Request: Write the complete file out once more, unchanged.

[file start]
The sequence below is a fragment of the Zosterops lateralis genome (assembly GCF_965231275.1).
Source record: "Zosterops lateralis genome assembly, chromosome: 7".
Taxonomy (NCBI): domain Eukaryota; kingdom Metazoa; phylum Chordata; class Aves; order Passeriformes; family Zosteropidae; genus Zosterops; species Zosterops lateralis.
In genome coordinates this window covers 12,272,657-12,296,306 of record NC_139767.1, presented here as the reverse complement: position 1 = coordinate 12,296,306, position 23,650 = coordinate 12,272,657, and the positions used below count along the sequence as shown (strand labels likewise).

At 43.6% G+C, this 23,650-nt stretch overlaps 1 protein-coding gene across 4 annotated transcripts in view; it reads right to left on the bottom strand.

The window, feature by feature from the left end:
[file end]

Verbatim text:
The sequence below is a fragment of the Zosterops lateralis genome (assembly GCF_965231275.1).
Source record: "Zosterops lateralis genome assembly, chromosome: 7".
Taxonomy (NCBI): domain Eukaryota; kingdom Metazoa; phylum Chordata; class Aves; order Passeriformes; family Zosteropidae; genus Zosterops; species Zosterops lateralis.
In genome coordinates this window covers 12,272,657-12,296,306 of record NC_139767.1, presented here as the reverse complement: position 1 = coordinate 12,296,306, position 23,650 = coordinate 12,272,657, and the positions used below count along the sequence as shown (strand labels likewise).

At 43.6% G+C, this 23,650-nt stretch overlaps 1 protein-coding gene across 4 annotated transcripts in view; it reads right to left on the bottom strand.

The window, feature by feature from the left end: